Solve Inbound Processing Problems to Boost Fulfillment Performance
Everything flows from the inbound. The absence of a systematic, accurate inbound process makes it nearly impossible to prevent problems in fulfillment operations.
Ensuring a solid upstream process creates the environment for excellence in downstream operations. Prevent problems before they start.
Q. What are the symptoms of fulfillment problems caused by inadequate inbound processes?
A. Common issues include slow receiving times, inventory problems, delayed shipping, and incorrect box sizes that result in damage or increased transportation spend.
For example, imagine the seemingly innocent scenario where the advanced shipping notice (ASN) indicates there are 20 “eaches” in a case, but there are actually only 16.
The warehouse trusts the ASN and receives the product in at the case level. The warehouse management system now tells the stakeholders that 20 eaches are on-site and can be ordered against by end customers, but in fact, four are fictional.
Problems ensue. Directed put-away fails to consolidate locations, causing unnecessary space to be used. Pickers scramble to fill delayed orders from bins with the wrong product or that are out of stock. Backorders (i.e., lost sales) rise as end customers place orders against inventory that is there systematically but not physically.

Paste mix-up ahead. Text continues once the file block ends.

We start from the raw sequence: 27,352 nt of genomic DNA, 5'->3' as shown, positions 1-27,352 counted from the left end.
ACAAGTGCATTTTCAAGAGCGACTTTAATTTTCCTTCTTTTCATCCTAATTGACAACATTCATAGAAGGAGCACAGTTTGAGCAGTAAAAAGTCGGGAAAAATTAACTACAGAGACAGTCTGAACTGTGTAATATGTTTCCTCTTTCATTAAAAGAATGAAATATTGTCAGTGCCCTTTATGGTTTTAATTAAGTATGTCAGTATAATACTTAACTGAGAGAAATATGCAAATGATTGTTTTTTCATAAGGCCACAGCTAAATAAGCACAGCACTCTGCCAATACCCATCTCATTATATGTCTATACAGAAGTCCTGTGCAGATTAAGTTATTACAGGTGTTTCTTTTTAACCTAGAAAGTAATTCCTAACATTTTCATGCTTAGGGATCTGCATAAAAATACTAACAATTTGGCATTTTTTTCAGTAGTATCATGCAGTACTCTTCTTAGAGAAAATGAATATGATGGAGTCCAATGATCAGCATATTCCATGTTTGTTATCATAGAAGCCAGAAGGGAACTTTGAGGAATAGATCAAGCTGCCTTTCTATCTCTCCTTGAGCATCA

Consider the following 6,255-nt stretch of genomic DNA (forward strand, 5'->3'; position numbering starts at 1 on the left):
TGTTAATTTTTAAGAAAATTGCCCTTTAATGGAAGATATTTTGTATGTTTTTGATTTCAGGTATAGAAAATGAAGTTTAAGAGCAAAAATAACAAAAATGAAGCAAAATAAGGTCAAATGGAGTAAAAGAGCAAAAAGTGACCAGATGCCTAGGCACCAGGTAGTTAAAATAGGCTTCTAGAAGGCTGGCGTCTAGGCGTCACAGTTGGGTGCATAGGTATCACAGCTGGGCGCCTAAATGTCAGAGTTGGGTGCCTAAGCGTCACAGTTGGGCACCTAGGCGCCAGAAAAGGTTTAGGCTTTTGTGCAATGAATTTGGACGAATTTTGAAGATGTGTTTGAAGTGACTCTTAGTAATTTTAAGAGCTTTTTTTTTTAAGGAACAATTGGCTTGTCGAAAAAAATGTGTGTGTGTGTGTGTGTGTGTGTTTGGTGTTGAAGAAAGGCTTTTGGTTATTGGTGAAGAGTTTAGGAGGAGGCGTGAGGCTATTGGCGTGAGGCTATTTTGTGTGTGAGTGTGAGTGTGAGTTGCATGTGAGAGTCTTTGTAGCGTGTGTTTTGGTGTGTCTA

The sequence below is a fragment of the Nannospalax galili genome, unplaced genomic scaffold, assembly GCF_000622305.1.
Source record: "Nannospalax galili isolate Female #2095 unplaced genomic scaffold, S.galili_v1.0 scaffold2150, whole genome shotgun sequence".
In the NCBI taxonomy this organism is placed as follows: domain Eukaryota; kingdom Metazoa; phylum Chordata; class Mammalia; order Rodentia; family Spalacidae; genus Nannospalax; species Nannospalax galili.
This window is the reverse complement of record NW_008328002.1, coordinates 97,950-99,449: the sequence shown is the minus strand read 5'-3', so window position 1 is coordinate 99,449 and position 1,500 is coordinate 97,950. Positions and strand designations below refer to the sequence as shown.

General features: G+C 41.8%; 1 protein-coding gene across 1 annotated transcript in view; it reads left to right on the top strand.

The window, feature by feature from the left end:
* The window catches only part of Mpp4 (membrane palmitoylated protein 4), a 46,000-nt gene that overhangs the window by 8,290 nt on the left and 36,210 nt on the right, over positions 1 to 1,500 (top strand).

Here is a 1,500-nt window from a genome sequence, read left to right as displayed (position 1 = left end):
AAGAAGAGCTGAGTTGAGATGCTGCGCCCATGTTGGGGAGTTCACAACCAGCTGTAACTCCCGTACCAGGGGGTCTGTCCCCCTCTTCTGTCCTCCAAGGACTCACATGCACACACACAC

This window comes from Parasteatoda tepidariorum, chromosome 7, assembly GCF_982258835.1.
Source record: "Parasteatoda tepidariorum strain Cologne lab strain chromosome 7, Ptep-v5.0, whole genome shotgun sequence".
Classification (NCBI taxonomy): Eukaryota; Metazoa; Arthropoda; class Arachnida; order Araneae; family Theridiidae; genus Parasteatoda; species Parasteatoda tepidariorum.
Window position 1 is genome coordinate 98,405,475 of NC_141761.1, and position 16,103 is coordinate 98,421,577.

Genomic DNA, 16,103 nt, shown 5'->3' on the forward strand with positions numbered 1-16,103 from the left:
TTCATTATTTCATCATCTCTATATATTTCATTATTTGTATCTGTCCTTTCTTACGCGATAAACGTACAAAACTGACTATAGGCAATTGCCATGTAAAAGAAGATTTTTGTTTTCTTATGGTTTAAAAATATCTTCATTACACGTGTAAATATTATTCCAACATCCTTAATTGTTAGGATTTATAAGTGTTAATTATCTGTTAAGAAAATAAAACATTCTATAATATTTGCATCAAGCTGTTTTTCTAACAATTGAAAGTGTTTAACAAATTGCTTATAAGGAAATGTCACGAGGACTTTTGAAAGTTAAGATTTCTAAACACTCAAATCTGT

Now extrapolate this “small” discrepancy across thousands of cases over many months. Frustration builds for operations, customer service, and sales.
Q. How do you identify the underlying causes?
A. Explore the assumptions in your processes. Review KPIs to identify potential problem areas. Is inventory accuracy starting to drop? Is case “sampling” (opening up a portion of cases to count eaches) validating the ASN and product dimensions? Are damage rates (package too small) or dimensional weight billing frequency (package too big) increasing? With such data as your guide, start studying specific areas and interviewing team members to understand pain points.
Q. What are some next steps to improve your inbound processes?
A. Utilize data and team feedback to implement new processes, training, and quality control checks.
If ASNs aren’t trustworthy, sample a greater percentage of cases, count every each, and/or receive eaches into bins to ensure consistency.
Assign senior team members to the inbound team; ask them to perform the work with the correct process (short-term) and correctly train team members (long-term).
Overstaff your inbound team until problems stabilize.
Measure/weigh all new SKUs to ensure correct box sizing is used on packouts.
Track data on inbound discrepancies and provide ongoing feedback to suppliers so they can improve performance.
Utilize your WMS to drive system-directed verification, sortation, and consolidation.
The inbound process is where your warehouse game is won or lost. Prioritize an effective inbound and your whole operation will start seeing better results.
Peter Davis is the vice president of fulfillment at WSI, bringing a blend of experience in logistics, business, and corporate law. Davis works across teams, with the goal of using an interdisciplinary approach to identify gaps and drive previously unseen solutions. WSI’s commitment to this approach is a key reason for its success in delivering reliable and insightful fulfillment services over the past six decades.